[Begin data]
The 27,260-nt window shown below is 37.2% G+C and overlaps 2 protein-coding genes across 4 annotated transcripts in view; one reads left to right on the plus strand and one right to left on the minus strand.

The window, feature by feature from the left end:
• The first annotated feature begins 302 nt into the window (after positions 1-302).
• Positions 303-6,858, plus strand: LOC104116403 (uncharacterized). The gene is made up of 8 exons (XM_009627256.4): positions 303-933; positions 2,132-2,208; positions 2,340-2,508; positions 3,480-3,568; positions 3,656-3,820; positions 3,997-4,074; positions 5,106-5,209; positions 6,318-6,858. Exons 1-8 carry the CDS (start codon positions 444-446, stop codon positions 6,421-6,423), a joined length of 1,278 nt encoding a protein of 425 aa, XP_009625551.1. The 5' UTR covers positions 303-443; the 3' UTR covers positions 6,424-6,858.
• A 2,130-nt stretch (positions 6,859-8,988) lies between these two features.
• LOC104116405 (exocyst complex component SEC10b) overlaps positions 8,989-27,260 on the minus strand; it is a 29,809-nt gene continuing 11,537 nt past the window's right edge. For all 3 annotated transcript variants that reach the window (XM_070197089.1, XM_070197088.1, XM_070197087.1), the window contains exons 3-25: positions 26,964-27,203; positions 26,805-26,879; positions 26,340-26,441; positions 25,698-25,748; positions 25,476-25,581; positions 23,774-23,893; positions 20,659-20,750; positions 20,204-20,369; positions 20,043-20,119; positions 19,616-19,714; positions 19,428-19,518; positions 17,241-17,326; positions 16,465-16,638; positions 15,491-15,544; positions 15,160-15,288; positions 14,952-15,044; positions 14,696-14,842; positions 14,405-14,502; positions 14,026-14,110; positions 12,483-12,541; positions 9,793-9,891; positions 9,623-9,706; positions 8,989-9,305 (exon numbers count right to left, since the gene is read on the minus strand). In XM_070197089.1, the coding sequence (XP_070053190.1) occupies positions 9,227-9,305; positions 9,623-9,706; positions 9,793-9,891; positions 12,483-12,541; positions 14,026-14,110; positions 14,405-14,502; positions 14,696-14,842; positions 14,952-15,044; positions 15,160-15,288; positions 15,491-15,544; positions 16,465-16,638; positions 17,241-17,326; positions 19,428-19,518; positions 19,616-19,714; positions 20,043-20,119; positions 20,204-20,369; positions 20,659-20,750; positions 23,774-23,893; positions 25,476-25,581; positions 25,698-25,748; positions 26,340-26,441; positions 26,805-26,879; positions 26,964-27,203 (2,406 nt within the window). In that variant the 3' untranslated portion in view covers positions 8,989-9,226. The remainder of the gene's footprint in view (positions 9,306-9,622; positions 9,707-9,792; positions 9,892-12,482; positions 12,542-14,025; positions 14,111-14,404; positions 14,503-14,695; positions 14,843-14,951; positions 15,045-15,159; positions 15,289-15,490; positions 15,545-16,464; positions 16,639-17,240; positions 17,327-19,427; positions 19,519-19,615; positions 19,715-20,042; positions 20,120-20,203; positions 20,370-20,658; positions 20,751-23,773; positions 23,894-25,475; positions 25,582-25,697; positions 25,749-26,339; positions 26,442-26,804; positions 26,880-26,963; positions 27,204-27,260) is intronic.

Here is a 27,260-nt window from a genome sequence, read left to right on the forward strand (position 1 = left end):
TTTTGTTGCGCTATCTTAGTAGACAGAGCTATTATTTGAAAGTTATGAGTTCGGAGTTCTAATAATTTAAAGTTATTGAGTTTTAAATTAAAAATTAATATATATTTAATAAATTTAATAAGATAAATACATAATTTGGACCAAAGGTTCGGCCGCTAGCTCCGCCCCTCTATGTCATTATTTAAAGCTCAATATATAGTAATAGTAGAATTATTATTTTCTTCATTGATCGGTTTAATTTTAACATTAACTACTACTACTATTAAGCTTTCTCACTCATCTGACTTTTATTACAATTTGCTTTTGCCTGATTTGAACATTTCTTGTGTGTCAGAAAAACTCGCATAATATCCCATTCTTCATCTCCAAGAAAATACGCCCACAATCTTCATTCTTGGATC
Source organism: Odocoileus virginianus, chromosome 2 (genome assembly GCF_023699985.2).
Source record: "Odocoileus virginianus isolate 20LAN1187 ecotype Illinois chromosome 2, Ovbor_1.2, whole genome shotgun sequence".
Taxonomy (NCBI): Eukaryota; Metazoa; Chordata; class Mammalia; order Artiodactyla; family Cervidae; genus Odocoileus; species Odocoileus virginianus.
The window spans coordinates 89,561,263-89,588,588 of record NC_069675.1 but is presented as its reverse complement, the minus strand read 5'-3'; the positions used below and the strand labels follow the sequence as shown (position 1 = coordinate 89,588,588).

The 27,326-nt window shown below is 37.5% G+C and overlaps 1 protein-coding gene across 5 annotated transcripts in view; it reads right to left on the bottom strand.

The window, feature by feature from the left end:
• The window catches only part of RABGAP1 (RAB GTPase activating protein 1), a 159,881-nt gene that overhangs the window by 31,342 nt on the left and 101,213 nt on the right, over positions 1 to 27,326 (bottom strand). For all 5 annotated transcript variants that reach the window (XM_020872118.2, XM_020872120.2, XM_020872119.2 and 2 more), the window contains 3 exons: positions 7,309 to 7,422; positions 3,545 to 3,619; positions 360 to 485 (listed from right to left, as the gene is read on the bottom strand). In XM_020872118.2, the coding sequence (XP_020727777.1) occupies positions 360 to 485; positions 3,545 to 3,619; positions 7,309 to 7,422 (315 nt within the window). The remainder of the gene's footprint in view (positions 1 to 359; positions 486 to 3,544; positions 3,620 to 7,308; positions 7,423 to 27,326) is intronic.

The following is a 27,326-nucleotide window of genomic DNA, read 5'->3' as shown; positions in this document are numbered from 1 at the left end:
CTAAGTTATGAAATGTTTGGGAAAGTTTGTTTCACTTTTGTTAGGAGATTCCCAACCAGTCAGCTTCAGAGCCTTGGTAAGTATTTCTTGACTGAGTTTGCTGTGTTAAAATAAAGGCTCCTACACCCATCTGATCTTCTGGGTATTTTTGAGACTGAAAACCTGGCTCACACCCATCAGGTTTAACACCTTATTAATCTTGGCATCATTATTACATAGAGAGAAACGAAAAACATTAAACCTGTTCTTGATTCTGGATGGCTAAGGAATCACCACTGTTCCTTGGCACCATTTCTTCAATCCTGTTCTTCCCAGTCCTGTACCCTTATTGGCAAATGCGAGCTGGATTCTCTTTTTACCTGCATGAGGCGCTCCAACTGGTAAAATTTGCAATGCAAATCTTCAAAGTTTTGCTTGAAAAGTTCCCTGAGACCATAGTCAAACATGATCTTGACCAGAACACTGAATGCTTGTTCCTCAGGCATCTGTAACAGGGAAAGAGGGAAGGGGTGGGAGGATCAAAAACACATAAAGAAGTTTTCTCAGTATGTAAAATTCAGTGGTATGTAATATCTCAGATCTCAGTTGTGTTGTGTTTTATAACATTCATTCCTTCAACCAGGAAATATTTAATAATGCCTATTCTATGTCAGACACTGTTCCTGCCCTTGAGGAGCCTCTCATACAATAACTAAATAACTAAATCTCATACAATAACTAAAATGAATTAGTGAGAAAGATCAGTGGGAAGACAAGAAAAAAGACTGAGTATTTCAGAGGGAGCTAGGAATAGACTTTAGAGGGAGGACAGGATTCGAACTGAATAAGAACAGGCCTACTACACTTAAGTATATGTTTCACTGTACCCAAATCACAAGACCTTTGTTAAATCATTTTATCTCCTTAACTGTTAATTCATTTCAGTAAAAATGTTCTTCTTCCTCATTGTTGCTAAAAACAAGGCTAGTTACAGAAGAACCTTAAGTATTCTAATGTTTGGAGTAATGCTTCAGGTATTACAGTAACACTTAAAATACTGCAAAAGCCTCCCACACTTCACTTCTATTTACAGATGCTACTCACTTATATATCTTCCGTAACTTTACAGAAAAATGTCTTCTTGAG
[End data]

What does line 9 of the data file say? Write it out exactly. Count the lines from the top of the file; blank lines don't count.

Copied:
Source organism: Odocoileus virginianus, chromosome 2 (genome assembly GCF_023699985.2).